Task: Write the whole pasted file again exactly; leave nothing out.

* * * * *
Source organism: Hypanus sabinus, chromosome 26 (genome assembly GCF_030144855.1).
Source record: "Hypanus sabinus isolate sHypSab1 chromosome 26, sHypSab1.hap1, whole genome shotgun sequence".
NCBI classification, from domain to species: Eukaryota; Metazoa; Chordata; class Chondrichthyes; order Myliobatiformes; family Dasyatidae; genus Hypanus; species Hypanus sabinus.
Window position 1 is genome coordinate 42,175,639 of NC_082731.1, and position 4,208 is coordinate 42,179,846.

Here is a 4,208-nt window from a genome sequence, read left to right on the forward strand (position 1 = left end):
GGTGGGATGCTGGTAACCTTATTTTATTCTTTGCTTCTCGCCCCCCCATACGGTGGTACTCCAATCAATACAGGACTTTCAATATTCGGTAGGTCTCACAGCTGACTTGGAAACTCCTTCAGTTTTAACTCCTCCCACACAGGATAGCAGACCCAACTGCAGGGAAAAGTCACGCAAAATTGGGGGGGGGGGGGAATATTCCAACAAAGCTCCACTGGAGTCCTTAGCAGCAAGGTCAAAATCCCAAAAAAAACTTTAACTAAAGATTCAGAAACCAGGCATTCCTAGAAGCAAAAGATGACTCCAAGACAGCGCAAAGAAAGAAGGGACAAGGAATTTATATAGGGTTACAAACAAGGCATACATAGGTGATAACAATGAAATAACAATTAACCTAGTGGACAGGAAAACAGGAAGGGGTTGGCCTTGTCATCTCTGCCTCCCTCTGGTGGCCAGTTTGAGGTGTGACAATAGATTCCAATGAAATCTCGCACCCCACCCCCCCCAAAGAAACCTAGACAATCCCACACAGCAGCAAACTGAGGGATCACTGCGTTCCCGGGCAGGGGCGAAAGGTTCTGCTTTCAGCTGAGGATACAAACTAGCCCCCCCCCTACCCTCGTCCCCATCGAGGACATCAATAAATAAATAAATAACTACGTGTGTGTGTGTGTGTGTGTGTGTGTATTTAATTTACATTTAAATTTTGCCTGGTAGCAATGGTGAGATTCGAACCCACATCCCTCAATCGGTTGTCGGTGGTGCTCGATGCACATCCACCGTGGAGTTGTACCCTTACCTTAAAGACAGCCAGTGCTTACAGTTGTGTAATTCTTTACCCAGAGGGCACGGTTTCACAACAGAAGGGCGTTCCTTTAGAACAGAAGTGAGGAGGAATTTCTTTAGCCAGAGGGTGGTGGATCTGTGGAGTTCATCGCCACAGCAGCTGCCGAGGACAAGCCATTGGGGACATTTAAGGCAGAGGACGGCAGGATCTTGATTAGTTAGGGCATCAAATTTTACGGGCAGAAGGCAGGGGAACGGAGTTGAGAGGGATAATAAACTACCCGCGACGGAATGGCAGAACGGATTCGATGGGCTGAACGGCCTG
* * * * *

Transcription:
Source organism: Hypanus sabinus, chromosome 26 (genome assembly GCF_030144855.1).
Source record: "Hypanus sabinus isolate sHypSab1 chromosome 26, sHypSab1.hap1, whole genome shotgun sequence".
NCBI classification, from domain to species: Eukaryota; Metazoa; Chordata; class Chondrichthyes; order Myliobatiformes; family Dasyatidae; genus Hypanus; species Hypanus sabinus.
Window position 1 is genome coordinate 42,175,639 of NC_082731.1, and position 4,208 is coordinate 42,179,846.

Here is a 4,208-nt window from a genome sequence, read left to right on the forward strand (position 1 = left end):
GGTGGGATGCTGGTAACCTTATTTTATTCTTTGCTTCTCGCCCCCCCATACGGTGGTACTCCAATCAATACAGGACTTTCAATATTCGGTAGGTCTCACAGCTGACTTGGAAACTCCTTCAGTTTTAACTCCTCCCACACAGGATAGCAGACCCAACTGCAGGGAAAAGTCACGCAAAATTGGGGGGGGGGGGGAATATTCCAACAAAGCTCCACTGGAGTCCTTAGCAGCAAGGTCAAAATCCCAAAAAAAACTTTAACTAAAGATTCAGAAACCAGGCATTCCTAGAAGCAAAAGATGACTCCAAGACAGCGCAAAGAAAGAAGGGACAAGGAATTTATATAGGGTTACAAACAAGGCATACATAGGTGATAACAATGAAATAACAATTAACCTAGTGGACAGGAAAACAGGAAGGGGTTGGCCTTGTCATCTCTGCCTCCCTCTGGTGGCCAGTTTGAGGTGTGACAATAGATTCCAATGAAATCTCGCACCCCACCCCCCCCAAAGAAACCTAGACAATCCCACACAGCAGCAAACTGAGGGATCACTGCGTTCCCGGGCAGGGGCGAAAGGTTCTGCTTTCAGCTGAGGATACAAACTAGCCCCCCCCCTACCCTCGTCCCCATCGAGGACATCAATAAATAAATAAATAACTACGTGTGTGTGTGTGTGTGTGTGTGTGTATTTAATTTACATTTAAATTTTGCCTGGTAGCAATGGTGAGATTCGAACCCACATCCCTCAATCGGTTGTCGGTGGTGCTCGATGCACATCCACCGTGGAGTTGTACCCTTACCTTAAAGACAGCCAGTGCTTACAGTTGTGTAATTCTTTACCCAGAGGGCACGGTTTCACAACAGAAGGGCGTTCCTTTAGAACAGAAGTGAGGAGGAATTTCTTTAGCCAGAGGGTGGTGGATCTGTGGAGTTCATCGCCACAGCAGCTGCCGAGGACAAGCCATTGGGGACATTTAAGGCAGAGGACGGCAGGATCTTGATTAGTTAGGGCATCAAATTTTACGGGCAGAAGGCAGGGGAACGGAGTTGAGAGGGATAATAAACTACCCGCGACGGAATGGCAGAACGGATTCGATGGGCTGAACGGCCTG